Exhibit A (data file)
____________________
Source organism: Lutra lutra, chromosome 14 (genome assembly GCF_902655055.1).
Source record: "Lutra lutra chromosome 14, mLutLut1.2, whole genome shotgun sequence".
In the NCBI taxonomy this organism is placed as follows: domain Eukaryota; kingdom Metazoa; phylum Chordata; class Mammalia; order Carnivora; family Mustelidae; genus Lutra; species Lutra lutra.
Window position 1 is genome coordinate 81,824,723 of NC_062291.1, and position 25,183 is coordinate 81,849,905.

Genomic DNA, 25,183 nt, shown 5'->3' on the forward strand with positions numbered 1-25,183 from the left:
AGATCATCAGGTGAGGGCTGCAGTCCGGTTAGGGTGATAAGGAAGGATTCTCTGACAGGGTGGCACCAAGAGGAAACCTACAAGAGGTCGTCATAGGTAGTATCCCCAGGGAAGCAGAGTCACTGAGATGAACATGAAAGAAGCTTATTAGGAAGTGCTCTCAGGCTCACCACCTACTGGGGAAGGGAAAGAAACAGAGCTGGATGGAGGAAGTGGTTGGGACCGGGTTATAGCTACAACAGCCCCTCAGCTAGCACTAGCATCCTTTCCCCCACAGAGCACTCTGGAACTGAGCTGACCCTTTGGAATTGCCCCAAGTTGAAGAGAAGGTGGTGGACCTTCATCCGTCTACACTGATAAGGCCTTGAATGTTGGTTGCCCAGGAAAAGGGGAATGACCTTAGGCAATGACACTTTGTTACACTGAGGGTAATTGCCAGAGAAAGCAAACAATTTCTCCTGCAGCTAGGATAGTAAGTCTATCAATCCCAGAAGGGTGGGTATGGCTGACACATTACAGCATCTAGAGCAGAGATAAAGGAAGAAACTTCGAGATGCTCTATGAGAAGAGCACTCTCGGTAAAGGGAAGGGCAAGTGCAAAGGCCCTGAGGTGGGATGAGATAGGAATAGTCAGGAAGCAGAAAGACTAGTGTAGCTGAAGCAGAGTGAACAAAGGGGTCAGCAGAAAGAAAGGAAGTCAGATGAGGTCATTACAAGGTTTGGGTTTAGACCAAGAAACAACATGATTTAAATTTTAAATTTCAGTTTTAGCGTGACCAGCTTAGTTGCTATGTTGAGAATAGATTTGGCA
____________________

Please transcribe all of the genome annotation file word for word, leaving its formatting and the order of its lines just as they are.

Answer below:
Source organism: Lutra lutra, chromosome 14 (genome assembly GCF_902655055.1).
Source record: "Lutra lutra chromosome 14, mLutLut1.2, whole genome shotgun sequence".
In the NCBI taxonomy this organism is placed as follows: domain Eukaryota; kingdom Metazoa; phylum Chordata; class Mammalia; order Carnivora; family Mustelidae; genus Lutra; species Lutra lutra.
Window position 1 is genome coordinate 81,824,723 of NC_062291.1, and position 25,183 is coordinate 81,849,905.

Genomic DNA, 25,183 nt, shown 5'->3' on the forward strand with positions numbered 1-25,183 from the left:
AGATCATCAGGTGAGGGCTGCAGTCCGGTTAGGGTGATAAGGAAGGATTCTCTGACAGGGTGGCACCAAGAGGAAACCTACAAGAGGTCGTCATAGGTAGTATCCCCAGGGAAGCAGAGTCACTGAGATGAACATGAAAGAAGCTTATTAGGAAGTGCTCTCAGGCTCACCACCTACTGGGGAAGGGAAAGAAACAGAGCTGGATGGAGGAAGTGGTTGGGACCGGGTTATAGCTACAACAGCCCCTCAGCTAGCACTAGCATCCTTTCCCCCACAGAGCACTCTGGAACTGAGCTGACCCTTTGGAATTGCCCCAAGTTGAAGAGAAGGTGGTGGACCTTCATCCGTCTACACTGATAAGGCCTTGAATGTTGGTTGCCCAGGAAAAGGGGAATGACCTTAGGCAATGACACTTTGTTACACTGAGGGTAATTGCCAGAGAAAGCAAACAATTTCTCCTGCAGCTAGGATAGTAAGTCTATCAATCCCAGAAGGGTGGGTATGGCTGACACATTACAGCATCTAGAGCAGAGATAAAGGAAGAAACTTCGAGATGCTCTATGAGAAGAGCACTCTCGGTAAAGGGAAGGGCAAGTGCAAAGGCCCTGAGGTGGGATGAGATAGGAATAGTCAGGAAGCAGAAAGACTAGTGTAGCTGAAGCAGAGTGAACAAAGGGGTCAGCAGAAAGAAAGGAAGTCAGATGAGGTCATTACAAGGTTTGGGTTTAGACCAAGAAACAACATGATTTAAATTTTAAATTTCAGTTTTAGCGTGACCAGCTTAGTTGCTATGTTGAGAATAGATTTGGCA